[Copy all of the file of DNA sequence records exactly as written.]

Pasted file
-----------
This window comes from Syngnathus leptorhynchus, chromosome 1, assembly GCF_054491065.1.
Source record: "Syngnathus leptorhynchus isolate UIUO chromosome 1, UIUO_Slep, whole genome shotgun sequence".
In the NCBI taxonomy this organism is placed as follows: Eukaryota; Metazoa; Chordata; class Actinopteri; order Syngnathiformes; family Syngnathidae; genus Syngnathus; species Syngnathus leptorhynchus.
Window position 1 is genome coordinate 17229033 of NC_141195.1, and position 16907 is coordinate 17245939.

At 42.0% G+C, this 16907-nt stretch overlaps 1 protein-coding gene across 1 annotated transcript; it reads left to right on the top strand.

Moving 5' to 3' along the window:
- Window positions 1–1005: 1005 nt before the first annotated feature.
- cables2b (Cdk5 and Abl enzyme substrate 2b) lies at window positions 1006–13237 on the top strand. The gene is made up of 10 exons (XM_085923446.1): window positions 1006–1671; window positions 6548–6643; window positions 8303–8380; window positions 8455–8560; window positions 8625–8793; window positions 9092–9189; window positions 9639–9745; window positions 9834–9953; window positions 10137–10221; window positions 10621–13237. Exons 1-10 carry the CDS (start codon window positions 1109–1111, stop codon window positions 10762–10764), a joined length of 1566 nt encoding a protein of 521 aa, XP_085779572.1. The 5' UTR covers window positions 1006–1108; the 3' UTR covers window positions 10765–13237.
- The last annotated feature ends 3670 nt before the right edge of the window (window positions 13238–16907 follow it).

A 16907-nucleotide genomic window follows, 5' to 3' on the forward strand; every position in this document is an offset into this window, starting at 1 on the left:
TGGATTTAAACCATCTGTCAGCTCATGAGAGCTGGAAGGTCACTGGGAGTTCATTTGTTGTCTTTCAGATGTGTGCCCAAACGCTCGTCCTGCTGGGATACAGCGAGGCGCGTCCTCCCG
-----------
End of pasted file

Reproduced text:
This window comes from Syngnathus leptorhynchus, chromosome 1, assembly GCF_054491065.1.
Source record: "Syngnathus leptorhynchus isolate UIUO chromosome 1, UIUO_Slep, whole genome shotgun sequence".
In the NCBI taxonomy this organism is placed as follows: Eukaryota; Metazoa; Chordata; class Actinopteri; order Syngnathiformes; family Syngnathidae; genus Syngnathus; species Syngnathus leptorhynchus.
Window position 1 is genome coordinate 17229033 of NC_141195.1, and position 16907 is coordinate 17245939.

At 42.0% G+C, this 16907-nt stretch overlaps 1 protein-coding gene across 1 annotated transcript; it reads left to right on the top strand.

Moving 5' to 3' along the window:
- Window positions 1–1005: 1005 nt before the first annotated feature.
- cables2b (Cdk5 and Abl enzyme substrate 2b) lies at window positions 1006–13237 on the top strand. The gene is made up of 10 exons (XM_085923446.1): window positions 1006–1671; window positions 6548–6643; window positions 8303–8380; window positions 8455–8560; window positions 8625–8793; window positions 9092–9189; window positions 9639–9745; window positions 9834–9953; window positions 10137–10221; window positions 10621–13237. Exons 1-10 carry the CDS (start codon window positions 1109–1111, stop codon window positions 10762–10764), a joined length of 1566 nt encoding a protein of 521 aa, XP_085779572.1. The 5' UTR covers window positions 1006–1108; the 3' UTR covers window positions 10765–13237.
- The last annotated feature ends 3670 nt before the right edge of the window (window positions 13238–16907 follow it).

A 16907-nucleotide genomic window follows, 5' to 3' on the forward strand; every position in this document is an offset into this window, starting at 1 on the left:
TGGATTTAAACCATCTGTCAGCTCATGAGAGCTGGAAGGTCACTGGGAGTTCATTTGTTGTCTTTCAGATGTGTGCCCAAACGCTCGTCCTGCTGGGATACAGCGAGGCGCGTCCTCCCG